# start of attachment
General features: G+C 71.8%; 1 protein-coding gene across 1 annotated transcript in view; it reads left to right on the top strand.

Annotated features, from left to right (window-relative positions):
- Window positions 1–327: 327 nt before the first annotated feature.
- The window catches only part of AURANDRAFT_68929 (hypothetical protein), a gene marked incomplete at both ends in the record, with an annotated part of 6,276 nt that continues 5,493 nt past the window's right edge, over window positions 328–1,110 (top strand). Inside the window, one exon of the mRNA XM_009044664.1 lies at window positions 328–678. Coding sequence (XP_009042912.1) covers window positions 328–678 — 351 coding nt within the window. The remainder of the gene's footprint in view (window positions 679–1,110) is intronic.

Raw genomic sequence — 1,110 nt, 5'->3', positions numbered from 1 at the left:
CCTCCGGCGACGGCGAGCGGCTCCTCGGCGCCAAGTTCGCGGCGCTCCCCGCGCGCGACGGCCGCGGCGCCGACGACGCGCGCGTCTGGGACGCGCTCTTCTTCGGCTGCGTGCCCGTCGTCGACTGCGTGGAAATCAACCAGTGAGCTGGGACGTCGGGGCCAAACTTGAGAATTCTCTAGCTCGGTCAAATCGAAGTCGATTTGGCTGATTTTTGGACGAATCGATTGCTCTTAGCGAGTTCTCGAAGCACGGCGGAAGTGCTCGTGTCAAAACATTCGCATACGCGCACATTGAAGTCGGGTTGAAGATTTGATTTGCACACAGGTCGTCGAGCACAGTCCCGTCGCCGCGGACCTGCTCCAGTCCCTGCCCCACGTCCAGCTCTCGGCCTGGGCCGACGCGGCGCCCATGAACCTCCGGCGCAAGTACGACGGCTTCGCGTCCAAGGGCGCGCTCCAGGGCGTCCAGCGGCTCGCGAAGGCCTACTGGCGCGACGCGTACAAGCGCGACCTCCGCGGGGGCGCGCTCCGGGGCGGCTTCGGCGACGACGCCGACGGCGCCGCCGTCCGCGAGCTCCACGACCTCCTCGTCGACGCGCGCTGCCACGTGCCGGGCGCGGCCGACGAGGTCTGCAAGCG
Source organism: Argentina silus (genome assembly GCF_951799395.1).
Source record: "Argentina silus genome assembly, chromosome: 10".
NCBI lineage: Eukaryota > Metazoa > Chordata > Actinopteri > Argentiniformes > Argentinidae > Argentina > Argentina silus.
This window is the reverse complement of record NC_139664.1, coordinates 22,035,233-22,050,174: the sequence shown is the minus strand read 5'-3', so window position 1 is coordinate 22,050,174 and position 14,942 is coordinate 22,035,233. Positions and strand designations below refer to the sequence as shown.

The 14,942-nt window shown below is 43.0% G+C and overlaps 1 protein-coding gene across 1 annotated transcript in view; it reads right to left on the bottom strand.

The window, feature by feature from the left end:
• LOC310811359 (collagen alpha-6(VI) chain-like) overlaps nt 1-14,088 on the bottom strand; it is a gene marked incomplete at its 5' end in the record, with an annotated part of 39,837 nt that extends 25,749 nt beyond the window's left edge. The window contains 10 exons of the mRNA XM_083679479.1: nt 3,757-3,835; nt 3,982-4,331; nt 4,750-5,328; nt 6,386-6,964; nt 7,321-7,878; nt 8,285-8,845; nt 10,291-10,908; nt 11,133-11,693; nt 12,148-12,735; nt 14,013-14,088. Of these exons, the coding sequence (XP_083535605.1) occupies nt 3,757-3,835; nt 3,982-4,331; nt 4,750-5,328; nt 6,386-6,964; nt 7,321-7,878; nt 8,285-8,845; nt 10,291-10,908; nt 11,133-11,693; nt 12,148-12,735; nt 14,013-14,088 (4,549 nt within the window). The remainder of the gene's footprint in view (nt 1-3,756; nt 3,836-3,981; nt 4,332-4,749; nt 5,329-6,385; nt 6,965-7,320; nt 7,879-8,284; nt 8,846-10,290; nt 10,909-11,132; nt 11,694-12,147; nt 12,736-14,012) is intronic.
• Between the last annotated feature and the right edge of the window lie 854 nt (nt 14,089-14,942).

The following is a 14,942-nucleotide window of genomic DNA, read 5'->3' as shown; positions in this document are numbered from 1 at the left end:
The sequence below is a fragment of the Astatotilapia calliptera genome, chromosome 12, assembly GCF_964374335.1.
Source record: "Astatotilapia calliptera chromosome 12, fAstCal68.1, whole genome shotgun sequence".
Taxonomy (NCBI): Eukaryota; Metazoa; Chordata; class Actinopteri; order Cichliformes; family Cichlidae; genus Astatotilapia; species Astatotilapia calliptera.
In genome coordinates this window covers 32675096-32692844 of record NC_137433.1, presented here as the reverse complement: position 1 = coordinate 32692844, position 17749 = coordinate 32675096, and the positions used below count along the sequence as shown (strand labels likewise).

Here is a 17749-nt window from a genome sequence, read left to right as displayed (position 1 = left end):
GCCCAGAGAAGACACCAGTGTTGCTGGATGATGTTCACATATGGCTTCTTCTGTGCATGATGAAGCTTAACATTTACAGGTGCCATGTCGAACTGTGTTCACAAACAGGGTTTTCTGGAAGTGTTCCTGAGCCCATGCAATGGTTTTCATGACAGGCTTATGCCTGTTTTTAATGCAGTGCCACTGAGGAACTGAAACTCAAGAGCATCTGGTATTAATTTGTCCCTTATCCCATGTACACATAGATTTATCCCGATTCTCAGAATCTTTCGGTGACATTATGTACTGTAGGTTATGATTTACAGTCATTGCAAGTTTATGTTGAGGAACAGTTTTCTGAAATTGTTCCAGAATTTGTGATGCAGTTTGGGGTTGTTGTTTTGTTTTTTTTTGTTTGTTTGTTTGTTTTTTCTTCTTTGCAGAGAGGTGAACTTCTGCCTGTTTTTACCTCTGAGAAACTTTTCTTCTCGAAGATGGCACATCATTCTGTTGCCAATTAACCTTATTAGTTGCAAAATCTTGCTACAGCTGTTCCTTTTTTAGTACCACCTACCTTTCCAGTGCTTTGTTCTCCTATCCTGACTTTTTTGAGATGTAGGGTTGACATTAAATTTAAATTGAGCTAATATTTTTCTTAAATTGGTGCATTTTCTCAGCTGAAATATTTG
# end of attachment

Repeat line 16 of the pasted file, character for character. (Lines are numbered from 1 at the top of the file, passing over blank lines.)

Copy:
The sequence below is a fragment of the Astatotilapia calliptera genome, chromosome 12, assembly GCF_964374335.1.